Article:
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Submarine caves are considered priority habitats according to the Barcelona Convention and the EU Habitat Directive, yet they have received relatively low research effort when compared to other Mediterranean coastal habitats. This paper provides information about thelong-term spatio-temporal observations of sessile assemblages along the exterior-interior axis of Cerro-Gordo marine cave (Granada, Spain) from 2007 to 2016. Using feeding strategies and morphological descriptors, significant temporal variations of sessile community were recorded in both external and internal sectors, in spite of the higher confinement of the inner parts of the cave. In the inner cave sector, the use of feeding strategies revealed community variability through time and between opposite cave walls. On the other hand, the use of morphological descriptors proved to better depict variability in the outer cave sector, where community was more heterogeneous. These results provide valuable information that could be included in future monitoring programs of these endangered and protected habitats.

Key-words: Marine Cave, Sessile Benthos, Morphological Descriptor, Feeding Strategies


Submarine caves are considered as key habitats and are included in the European Community Habitat Directive 92/43 EEC (habitat type 8330) and the “Dark Habitats Action Plan” (UNEP-MAP-RAC/SPA, 2015) for the conservation of sensitive species and habitats. They are important biodiversity hotspots which harbour rich biodiversity in coastal rocky areas (Gerovasileiou & Voultsiadou, 2012). In addition, these unique ecosystems are vulnerable and act as ecological islands, hosting communities sensitive to fragmentation as well as relict species and communities which are often similar to those found in abyssal systems (Boury-Esnault et al., 1993). The physicochemical conditions within submerged marine caves are easily disturbed by natural and anthropic alterations at global (e.g. climate change or water acidification) and regional/local scales (e.g. storms, coastal pollution, shoreline modifications or diving activities - Chevaldonné & Lejeusne, 2003; Parravicini et al., 2010; Di Franco et al., 2010). These alterations may affect benthic community at functional level (i.e. species morphology and feeding strategies -Guarnieri et al., 2012; Nepote et al., 2017; Montefalcone et al., 2018).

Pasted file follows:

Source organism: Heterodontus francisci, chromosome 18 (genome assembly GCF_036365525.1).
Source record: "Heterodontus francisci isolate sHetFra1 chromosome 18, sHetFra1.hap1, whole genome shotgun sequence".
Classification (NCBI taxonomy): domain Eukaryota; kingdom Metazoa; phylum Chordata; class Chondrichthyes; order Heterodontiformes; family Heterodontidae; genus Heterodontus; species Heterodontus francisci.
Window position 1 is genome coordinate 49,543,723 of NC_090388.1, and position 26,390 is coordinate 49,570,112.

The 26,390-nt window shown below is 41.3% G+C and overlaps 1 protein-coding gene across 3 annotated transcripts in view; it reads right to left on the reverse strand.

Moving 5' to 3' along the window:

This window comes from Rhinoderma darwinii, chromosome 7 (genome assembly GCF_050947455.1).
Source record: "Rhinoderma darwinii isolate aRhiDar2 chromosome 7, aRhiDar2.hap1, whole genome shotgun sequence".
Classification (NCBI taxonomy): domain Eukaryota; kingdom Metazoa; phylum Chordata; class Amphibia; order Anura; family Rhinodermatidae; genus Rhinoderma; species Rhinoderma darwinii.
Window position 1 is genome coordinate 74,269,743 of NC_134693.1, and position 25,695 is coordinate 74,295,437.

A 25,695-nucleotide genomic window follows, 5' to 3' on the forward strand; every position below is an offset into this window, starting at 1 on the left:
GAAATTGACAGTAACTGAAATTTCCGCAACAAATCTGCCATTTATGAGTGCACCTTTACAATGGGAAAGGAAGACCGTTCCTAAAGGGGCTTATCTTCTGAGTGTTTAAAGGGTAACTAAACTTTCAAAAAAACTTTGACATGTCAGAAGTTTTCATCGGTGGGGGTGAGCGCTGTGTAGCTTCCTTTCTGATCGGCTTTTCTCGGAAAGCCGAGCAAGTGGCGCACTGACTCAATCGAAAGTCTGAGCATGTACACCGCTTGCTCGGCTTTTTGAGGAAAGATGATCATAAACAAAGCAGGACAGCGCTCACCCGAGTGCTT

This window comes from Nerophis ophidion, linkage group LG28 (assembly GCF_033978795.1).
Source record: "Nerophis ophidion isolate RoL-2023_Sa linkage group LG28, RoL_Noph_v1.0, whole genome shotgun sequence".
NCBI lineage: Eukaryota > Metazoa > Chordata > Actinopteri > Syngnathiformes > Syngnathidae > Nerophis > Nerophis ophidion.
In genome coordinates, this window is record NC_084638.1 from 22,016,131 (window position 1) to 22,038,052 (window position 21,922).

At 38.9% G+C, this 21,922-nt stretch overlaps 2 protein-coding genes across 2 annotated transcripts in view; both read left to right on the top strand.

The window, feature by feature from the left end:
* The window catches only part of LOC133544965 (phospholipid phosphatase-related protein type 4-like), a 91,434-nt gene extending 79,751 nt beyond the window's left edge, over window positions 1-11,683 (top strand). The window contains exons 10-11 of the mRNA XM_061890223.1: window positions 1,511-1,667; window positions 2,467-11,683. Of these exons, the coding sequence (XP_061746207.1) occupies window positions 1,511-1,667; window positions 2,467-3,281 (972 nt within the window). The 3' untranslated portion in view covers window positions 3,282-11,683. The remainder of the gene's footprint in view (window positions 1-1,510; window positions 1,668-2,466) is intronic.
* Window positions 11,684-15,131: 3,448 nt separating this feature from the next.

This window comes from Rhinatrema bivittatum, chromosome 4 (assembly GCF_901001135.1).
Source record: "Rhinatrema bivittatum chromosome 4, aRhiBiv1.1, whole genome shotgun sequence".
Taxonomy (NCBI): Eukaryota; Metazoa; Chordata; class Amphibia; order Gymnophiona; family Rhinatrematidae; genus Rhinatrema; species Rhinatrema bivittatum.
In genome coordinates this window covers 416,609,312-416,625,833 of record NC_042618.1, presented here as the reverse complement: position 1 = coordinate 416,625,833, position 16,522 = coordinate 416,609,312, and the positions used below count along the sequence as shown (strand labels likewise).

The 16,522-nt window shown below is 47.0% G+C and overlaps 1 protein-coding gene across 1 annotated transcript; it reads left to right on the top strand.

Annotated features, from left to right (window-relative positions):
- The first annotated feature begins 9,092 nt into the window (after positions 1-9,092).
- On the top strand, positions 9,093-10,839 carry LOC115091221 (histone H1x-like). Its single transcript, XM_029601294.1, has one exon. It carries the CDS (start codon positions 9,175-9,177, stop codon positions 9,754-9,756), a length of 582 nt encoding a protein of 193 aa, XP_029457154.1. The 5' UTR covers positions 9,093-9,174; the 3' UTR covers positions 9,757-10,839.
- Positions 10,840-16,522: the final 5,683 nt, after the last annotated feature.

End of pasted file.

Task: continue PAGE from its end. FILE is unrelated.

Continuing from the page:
Given the variety of source of impacts and biotic responses, as well as the natural spatial heterogeneity and inaccessibility of these habitats, the effectiveness of efficient monitoring programs is often limited by the scarcity of information concerning the natural temporal changes present in these complex and variable systems (Magurran et al., 2010). Medium/long-term time series observations (years-decades) are essential tools in order to address these issues. The present study investigates the benthic community variability within a nine-year period in a shallow blind-ending submerged cave of the Western Mediterranean Sea (Cerro-Gordo cave, Alboran Sea).

Materials and methods

The cave of Cerro-Gordo is located in the North Coast of the Alboran Sea, within the limits of Maro & Cerro-Gordo Natural Park, in Granada, Spain (Fig. 1A).Benthic community was studied in the outer Semi-Dark (SD) and inner Dark (D) sectors of the cave (Fig. 1B). Within each sector, four 20 x 20 cm quadrats were randomly photographed at 5 m intervals on both walls of the cave, at a depth range of 6-8 m. Sampling took place in August of the years: 2007, 2010 and 2016 (D) and 2008, 2011 and 2016 (SD).